The date may well be that of the battle of Carchemish (b.c. 605), which exposed Judah defenceless to Nebuchadnezzar. The foe spoken of cannot be the Scythians (see on Jeremiah 1:13), as they never were “friends,” whereas for the attempt to be on friendly terms with the Eastern powers we may cp. Jeremiah 2:36, Jeremiah 4:30.

Verses 20, 21. - The captivity being still (in spite of the perfect tense) a thing of the future, the prophet can seek to awaken the conscience of the careless under-shepherd by showing how serf-caused is his (or rather her) punishment. Verse 20. - Lift up your eyes. The verb is fern. sing., the pronoun (in suffix form) masc. plu, - a clear indication that the person addressed is a collective. Probably the "daughter of Zion" is intended, which, in a certain sense, might be called the "shepherd" or leader of the rest of the nation. From the north. Again this horror of the north as the source of calamity (see on Jeremiah 14). Jeremiah 13:20The fall of the kingdom, the captivity of Judah, with upbraidings against Jerusalem for her grievous guilt in the matter of idolatry. - Jeremiah 13:18. "Say unto the king and to the sovereign lady: Sit you low down, for from your heads falls the crown of your glory. Jeremiah 13:19. The cities of the south are shut and no man openeth; Judah is carried away captive all of it, wholly carried away captive. Jeremiah 13:20. Lift up your eyes and behold them that come from midnight! Where is the flock that was given thee, thy glorious flock? Jeremiah 13:21. What wilt thou say, if He set over thee those whom thou hast accustomed to thee as familiar friends, for a head? Shall not sorrows take thee, as a woman in travail? Jeremiah 13:22. And if thou say in thine heart, Wherefore cometh this upon me? for the plenty of thine iniquity are thy skirts uncovered, thy heels abused. Jeremiah 13:23. Can an Ethiopian change his skin, and a leopard his spots? Then may ye also do good that are accustomed to doing evil. Jeremiah 13:24. Therefore will I scatter them like chaff that flies before the wind of the wilderness. Jeremiah 13:25. This is thy lot, thine apportioned inheritance from me, because thou hast forgotten me and trustedst in falsehood. Jeremiah 13:26. Therefore will I turn thy skirts over thy face, that thy shame be seen. Jeremiah 13:27. Thine adultery and thy neighing, the crime of thy whoredom upon the ills, in the fields, I have seen thine abominations. Woe unto thee, Jerusalem! thou shalt not be made clean after how long a time yet!"

From Jeremiah 13:18 on the prophet's discourse is addressed to the king and the queen-mother. The latter as such exercised great influence on the government, and is in the Books of Kings mentioned alongside of almost all the reigning kings (cf. 1 Kings 15:13; 2 Kings 10:13, etc.); so that we are not necessarily led to think of Jechoniah and his mother in especial. To them he proclaims the loss of the crown and the captivity of Judah. Set yourselves low down (cf. Gesen. 142, 3, b), i.e., descend from the throne; not in order to turn aside the threatening danger by humiliation, but, as the reason that follows show, because the kingdom is passing from you. For fallen is מראשׁתיכם, your head-gear, lit., what is about or on your head (elsewhere pointed מראשׁות, 1 Samuel 19:13; 1 Samuel 26:7), namely, your splendid crown. The perf. here is prophetic. The crown falls when the king loses country and kingship. This is put expressly in Jeremiah 13:19. The meaning of the first half of the verse, which is variously taken, may be gathered from the second. In the latter the complete deportation of Judah is spoken of as an accomplished fact, because it is as sure to happen as if it had taken place already. Accordingly the first clause cannot bespeak expectation merely, or be understood, as it is by Grotius, as meaning that Judah need hope for no help from Egypt. This interpretation is irreconcilable with "the cities of the south." "The south" is the south country of Judah, cf. Joshua 10:40; Genesis 13:1, etc., and is not to be taken according to the prophetic use of "king of the south," Daniel 11:5, Daniel 11:9. The shutting of the cities is not to be taken, with Jerome, as siege by the enemy, as in Joshua 6:1. There the closedness is otherwise illustrated: No man was going out or in; here, on the other hand, it is: No man openeth. "Shut" is to be explained according to Isaiah 24:10 : the cities are shut up by reason of ruins which block up the entrances to them; and in them is none that can open, because all Judah is utterly carried away. The cities of the south are mentioned, not because the enemy, avoiding the capital, had first brought the southern part of the land under his power, as Sennacherib had once advanced against Jerusalem from the south, 2 Kings 18:13., Jeremiah 19:8 (Graf, Ng., etc.), but because they were the part of the kingdom most remote for an enemy approaching from the north; so that when they were taken, the land was reduced and the captivity of all Judah accomplished. For the form הגלת see Ew. 194, a, Ges. 75, Rem. 1. שׁלומים is adverbial accusative: in entirety, like מישׁרים, Psalm 58:2, etc. For this cf. גּלוּת, Amos 1:6, Amos 1:9.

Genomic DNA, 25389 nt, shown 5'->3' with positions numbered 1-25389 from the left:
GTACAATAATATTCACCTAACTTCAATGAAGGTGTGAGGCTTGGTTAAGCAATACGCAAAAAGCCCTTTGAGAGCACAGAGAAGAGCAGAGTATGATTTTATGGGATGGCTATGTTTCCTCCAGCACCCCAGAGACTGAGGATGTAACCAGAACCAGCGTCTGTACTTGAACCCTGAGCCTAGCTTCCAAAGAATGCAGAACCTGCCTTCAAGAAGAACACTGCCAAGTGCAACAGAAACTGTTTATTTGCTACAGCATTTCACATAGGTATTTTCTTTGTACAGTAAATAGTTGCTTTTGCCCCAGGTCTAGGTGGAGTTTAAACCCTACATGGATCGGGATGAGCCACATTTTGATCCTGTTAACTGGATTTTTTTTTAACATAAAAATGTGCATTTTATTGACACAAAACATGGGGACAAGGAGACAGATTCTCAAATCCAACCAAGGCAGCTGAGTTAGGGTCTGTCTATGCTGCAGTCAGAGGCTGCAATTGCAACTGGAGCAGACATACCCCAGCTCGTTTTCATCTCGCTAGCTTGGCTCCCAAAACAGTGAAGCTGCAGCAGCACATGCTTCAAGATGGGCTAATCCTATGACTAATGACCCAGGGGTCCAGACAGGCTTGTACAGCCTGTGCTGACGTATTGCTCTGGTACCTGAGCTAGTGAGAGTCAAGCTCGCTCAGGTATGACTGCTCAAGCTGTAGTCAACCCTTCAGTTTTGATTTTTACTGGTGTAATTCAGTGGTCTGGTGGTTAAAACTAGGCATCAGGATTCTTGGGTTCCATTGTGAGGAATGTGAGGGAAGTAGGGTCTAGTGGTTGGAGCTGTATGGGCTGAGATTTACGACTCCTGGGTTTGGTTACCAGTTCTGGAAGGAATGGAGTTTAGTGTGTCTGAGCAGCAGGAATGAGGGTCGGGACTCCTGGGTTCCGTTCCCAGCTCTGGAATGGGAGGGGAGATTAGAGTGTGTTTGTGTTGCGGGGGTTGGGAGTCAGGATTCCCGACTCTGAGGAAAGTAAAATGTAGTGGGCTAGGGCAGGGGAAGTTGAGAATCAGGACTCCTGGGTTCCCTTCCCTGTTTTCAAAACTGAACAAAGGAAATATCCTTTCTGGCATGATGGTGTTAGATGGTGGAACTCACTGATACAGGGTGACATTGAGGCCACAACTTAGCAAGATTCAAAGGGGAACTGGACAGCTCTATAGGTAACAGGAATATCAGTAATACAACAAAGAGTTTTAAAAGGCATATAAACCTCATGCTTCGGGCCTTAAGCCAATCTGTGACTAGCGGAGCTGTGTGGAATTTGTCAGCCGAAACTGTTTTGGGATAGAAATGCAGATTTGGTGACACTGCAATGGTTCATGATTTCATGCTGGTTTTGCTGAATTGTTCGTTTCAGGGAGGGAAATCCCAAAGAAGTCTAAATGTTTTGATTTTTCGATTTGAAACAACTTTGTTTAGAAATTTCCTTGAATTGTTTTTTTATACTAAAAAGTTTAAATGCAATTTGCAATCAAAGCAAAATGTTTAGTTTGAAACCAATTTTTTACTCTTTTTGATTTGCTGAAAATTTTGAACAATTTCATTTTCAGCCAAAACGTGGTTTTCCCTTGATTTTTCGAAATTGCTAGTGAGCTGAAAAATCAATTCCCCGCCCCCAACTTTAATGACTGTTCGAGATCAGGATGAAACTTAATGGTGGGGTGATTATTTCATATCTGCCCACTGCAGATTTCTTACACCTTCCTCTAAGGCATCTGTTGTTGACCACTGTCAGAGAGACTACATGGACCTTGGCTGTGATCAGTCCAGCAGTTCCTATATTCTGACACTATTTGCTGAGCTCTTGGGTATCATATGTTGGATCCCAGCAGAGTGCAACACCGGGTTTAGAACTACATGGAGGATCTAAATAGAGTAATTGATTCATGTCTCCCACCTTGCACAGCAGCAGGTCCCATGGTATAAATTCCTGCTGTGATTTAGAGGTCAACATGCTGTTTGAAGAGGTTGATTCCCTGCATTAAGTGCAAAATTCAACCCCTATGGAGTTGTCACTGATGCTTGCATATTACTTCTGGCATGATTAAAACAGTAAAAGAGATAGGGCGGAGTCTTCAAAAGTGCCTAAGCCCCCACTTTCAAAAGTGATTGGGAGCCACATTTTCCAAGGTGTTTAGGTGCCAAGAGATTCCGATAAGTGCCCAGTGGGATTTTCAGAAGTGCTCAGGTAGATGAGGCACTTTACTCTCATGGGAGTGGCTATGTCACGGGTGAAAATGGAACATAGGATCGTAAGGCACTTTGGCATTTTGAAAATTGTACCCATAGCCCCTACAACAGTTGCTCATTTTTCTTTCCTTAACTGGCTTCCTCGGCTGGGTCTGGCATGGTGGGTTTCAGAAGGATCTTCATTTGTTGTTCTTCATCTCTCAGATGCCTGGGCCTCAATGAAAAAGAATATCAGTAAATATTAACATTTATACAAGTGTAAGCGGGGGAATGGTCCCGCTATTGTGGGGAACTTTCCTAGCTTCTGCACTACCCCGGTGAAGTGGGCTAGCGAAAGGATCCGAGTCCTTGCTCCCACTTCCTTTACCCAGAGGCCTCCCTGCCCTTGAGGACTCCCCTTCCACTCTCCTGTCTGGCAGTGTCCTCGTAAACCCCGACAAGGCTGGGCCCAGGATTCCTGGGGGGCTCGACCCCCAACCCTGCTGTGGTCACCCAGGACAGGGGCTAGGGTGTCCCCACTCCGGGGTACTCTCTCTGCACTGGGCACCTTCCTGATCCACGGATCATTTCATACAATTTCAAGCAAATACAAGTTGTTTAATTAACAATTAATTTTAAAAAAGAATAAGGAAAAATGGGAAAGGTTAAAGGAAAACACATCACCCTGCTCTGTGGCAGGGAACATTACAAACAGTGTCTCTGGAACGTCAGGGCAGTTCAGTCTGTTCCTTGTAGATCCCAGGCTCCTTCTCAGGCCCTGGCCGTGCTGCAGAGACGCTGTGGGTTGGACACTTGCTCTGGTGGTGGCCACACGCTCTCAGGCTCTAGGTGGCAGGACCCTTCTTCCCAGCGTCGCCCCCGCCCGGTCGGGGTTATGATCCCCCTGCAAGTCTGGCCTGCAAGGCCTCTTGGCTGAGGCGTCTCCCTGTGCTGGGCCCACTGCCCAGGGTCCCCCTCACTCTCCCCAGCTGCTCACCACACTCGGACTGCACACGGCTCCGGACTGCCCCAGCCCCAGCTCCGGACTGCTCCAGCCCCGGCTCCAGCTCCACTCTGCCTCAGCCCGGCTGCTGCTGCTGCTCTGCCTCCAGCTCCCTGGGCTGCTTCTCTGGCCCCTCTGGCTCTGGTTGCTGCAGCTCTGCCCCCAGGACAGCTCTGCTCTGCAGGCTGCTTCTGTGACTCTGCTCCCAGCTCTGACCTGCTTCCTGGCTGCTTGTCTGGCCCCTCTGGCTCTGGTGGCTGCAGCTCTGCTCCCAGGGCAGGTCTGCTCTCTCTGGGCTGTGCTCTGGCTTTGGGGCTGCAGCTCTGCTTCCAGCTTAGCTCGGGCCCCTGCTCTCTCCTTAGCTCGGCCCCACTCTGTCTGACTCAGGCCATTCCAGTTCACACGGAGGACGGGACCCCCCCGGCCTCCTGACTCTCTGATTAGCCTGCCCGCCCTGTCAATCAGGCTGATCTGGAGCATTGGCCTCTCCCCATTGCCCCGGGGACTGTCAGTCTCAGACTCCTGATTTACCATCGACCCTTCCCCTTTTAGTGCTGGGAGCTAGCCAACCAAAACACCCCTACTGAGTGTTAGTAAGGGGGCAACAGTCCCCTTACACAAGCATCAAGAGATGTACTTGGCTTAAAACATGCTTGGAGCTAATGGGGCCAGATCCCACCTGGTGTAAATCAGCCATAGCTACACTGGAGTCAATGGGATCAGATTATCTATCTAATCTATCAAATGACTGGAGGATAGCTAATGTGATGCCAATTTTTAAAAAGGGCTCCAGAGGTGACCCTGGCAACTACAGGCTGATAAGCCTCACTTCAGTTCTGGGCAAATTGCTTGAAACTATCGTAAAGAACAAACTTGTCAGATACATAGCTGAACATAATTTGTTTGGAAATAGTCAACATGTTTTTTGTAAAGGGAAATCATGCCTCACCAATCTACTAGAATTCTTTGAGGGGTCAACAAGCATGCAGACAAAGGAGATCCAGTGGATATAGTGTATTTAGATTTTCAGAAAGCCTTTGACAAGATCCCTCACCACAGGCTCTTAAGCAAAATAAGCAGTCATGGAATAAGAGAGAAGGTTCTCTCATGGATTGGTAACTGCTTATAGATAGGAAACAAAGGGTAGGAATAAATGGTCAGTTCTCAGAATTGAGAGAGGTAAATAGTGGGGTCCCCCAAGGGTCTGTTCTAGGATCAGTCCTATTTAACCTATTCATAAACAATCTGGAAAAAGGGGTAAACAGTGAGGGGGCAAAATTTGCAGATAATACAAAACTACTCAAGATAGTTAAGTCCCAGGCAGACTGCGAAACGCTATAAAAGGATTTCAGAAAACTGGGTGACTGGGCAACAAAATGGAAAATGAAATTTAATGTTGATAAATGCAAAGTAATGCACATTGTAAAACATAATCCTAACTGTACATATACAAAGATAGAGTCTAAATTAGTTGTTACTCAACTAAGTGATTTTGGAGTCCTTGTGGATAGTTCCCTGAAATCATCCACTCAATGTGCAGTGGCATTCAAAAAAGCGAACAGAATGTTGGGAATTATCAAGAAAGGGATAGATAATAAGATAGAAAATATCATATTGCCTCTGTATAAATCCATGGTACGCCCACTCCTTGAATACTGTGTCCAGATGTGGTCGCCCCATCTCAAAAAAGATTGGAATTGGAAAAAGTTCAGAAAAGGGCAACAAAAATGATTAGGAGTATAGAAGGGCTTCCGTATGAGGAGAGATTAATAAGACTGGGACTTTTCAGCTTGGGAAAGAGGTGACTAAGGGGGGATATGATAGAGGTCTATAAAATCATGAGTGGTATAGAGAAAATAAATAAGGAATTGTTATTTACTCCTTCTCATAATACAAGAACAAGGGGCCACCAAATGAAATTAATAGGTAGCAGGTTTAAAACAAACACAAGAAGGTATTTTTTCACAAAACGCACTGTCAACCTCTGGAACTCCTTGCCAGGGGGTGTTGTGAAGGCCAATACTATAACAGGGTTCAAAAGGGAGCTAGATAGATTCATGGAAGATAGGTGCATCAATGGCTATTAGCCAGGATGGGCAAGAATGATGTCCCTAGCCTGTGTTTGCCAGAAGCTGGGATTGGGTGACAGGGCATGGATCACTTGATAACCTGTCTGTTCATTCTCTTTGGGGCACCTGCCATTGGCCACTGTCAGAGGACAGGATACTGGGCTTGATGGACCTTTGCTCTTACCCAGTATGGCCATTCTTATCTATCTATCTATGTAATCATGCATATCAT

The announcement of captivity is carried on in Jeremiah 13:20, where we have first an account of the impression which the carrying away captive will produce upon Jerusalem (Jeremiah 13:20 and Jeremiah 13:21), and next a statement of the cause of that judgment (Jeremiah 13:22-27). In שׂאי and ראי a feminine is addressed, and, as appears from the suffix in עיניכם, one which is collective. The same holds good of the following verses on to Jeremiah 13:27, where Jerusalem is named, doubtless the inhabitants of it, personified as the daughter of Zion - a frequent case. Ng. is wrong in supposing that the feminines in Jeremiah 13:20 are called for by the previously mentioned queen-mother, that Jeremiah 13:20-22 are still addressed to her, and that not till Jeremiah 13:23 is there a transition from her in the address to the nation taken collectively and regarded as the mother of the country. The contents of Jeremiah 13:20 do not tally with Ng.'s view; for the queen-mother was not the reigning sovereign, so that the inhabitants of the land could have been called her flock, however great was the influence she might exercise upon the king. The mention of foes coming from the north, and the question coupled therewith: Where is the flock? convey the thought that the flock is carried off by those enemies. The flock is the flock of Jahveh (Jeremiah 13:17), and, in virtue of God's choice of it, a herd of gloriousness. The relative clause: "that was given thee," implies that the person addressed is to be regarded as the shepherd or owner of the flock. This will not apply to the capital and its citizens; for the influence exerted by the capital in the country is not so great as to make it appear the shepherd or lord of the people. But the relative clause is in good keeping with the idea of the idea of the daughter of Zion, with which is readily associated that of ruler of land and people. It intimates the suffering that will be endured by the daughter of Zion when those who have been hitherto her paramours are set up as head over her. The verse is variously explained. The old transll. and comm. take פּקד על in the sense of visit, chastise; so too Chr. B. Mich. and Ros.; and Ew. besides, who alters the text acc. to the lxx, changing יפקד into the plural יפקדוּ. For this change there is no sufficient reason; and without such change, the signif. visit, punish, gives us no suitable sense. The phrase means also: to appoint or set over anybody; cf. e.g., Jeremiah 15:3. The subject can only be Jahveh. The words from ואתּ onwards form an adversative circumstantial clause: and yet thou hast accustomed them עליך, for אליך rof ,, to thee (cf. for למּד c. אל, Jeremiah 10:2). The connection of the words אלּפים לראשׁ depends upon the sig. assigned to אלּפים. Gesen. (thes.) and Ros. still adhere to the meaning taken by Luther, Vat., and many others, viz., principes, princes, taking for the sense of the whole: whom thou hast accustomed (trained) to be princes over thee. This word is indeed the technical term for the old Edomitish chieftains of clans, Genesis 36:15., and is applied as an archaic term by Zechariah 9:7 to the tribal princes of Judah; but it does not, as a general rule, mean prince, but familiar, friend, Ps. 655:14, Proverbs 16:28, Micah 7:5; cf. Jeremiah 11:19. This being the well-attested signification, it is, in the first place, not competent to render עליך over or against thee (adversus te, Jerome); and Hitz.'s exposition: thou hast instructed them to thy hurt, hast taught them a disposition hostile to thee, cannot be justified by usage. In the second place, אלפים cannot be attached to the principal clause, "set over thee," and joined with "for a head:" if He set over thee - as princes for a head; but it belongs to "hast accustomed," while only "for a head" goes with "if He set" (as de Wet., Umbr., Ng., etc., construe). The prophet means the heathen kings, for whose favour Judah had hitherto been intriguing, the Babylonians and Egyptians. There is no cogent reason for referring the words, as many comm. do, to the Babylonians alone. For the statement is quite general throughout; and, on the one hand, Judah had, from the days of Ahaz on, courted the alliance not of the Babylonians alone, but of the Egyptians too (cf. Jeremiah 2:18); and, on the other hand, after the death of Josiah, Judah had become subject to Egypt, and had had to endure the grievous domination of the Pharaohs, as Jeremiah had threatened, Jeremiah 2:16. If God deliver the daughter of Zion into the power of these her paramours, i.e., if she be subjected to their rule, then will grief and pain seize on her as on a woman in childbirth; cf. Jeremiah 6:24; Jeremiah 22:23, etc. אשׁת לדה, woman of bearing; so here, only, elsewhere יולדה (cf. the passages cited); לדה is infin., as in Isaiah 37:3; 2 Kings 19:3; Hosea 9:11.